Point-of-care testing to diagnose hepatitis C virus (HCV) infection has the
potential to eliminate the need for multiple appointments to confirm chronic
infection. An oral antibody test can provide a result in 20 minutes. For those
who test antibody positive, a viral load test (Xpert HCV Viral Load) on a blood
sample drawn by venepuncture can provide confirmation of chronic infection in
around two hours.
Would point-of-care testing be acceptable to people who
inject drugs? Improving the uptake of testing and engagement in care of people
who inject drugs is critical for elimination of hepatitis C. The need for
multiple appointments and visits to unfamiliar healthcare facilities has been
identified as a barrier to care for people who inject drugs, whereas
point-of-care testing has the potential to engage people at community-based
testing sites such as needle and syringe programmes.
To investigate the testing preferences of people who inject
drugs, researchers from the Burnet Institute in Melbourne carried out a pilot
study of point-of-care testing at needle and syringe programmes in the city. A
qualitative study interviewed 19 people who had undergone point-of-care testing
to learn more about the acceptability of it.
Study participants were predominantly male (74%), with a
median age of 44 years. All had injected drugs in the previous month, with a
median of 28 injecting episodes during that period. Fifteen of 19 tested
positive for HCV antibodies and six were RNA positive on a viral load test.
Although none reported sharing needles or syringes in the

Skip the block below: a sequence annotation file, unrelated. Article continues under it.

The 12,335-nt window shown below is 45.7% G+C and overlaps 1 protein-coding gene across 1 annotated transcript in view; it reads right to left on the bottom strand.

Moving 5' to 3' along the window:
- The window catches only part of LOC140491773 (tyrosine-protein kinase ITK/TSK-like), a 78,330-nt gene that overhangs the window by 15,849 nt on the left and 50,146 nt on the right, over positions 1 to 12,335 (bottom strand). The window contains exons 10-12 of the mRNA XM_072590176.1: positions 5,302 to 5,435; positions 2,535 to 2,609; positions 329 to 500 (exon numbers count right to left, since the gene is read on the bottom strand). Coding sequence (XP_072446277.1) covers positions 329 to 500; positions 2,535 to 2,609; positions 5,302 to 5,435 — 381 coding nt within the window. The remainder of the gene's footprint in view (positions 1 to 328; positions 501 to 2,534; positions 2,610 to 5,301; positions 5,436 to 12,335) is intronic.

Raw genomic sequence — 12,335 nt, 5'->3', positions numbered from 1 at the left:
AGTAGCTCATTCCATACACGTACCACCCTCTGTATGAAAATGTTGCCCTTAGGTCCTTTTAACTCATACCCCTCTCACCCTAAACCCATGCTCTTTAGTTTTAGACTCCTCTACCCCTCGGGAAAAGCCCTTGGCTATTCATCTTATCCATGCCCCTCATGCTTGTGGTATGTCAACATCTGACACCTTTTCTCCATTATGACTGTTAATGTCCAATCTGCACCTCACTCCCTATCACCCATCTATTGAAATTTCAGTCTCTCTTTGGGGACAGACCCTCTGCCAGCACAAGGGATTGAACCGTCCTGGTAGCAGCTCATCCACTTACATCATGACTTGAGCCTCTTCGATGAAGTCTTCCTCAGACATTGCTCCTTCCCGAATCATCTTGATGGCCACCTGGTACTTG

preceding six months, sharing of injecting equipment such as spoons, filters
and water was reported by a substantial minority (for example, 37% reported
that they had shared a spoon with others after using it themselves, so-called
Participants valued the fact that testing was carried out by
needle and syringe programme staff who were not judgemental.
They also preferred mouth swab collection of oral samples
for antibody testing.
“It’s like less hassle …getting blood sounds really intense,
but doing a mouth swab, sounds really nonchalant …I’d come every week if that’s
all it was,” said a 21-year-old user of the service.
Some participants valued the fact that they were permitted
to take a blood sample themselves, after bad experiences in other healthcare
settings of trying to obtain blood from damaged veins.
Although finger-stick sampling of blood for RNA testing is
possible, most participants said that the ability to test a venous blood sample
for other blood-borne viruses meant they preferred to give a venous sample. They
also noted that venepuncture at the diagnosis visit would also allow
pre-treatment tests to be done, reducing the need for future blood sampling.
A 20 minute wait for an antibody test result was
acceptable to all participants but waiting two hours at the needle and syringe
programme for the result of an RNA test was considered too long to wait.
Participants would prefer to return later in the day to get their results, but
in fact, 10 out of 15 who underwent RNA testing did not get their result on the
same day and when questioned about the speed of receiving this result, some
participants said that they didn’t consider it urgent to find out the result,
as “you’re not going to die straight away”.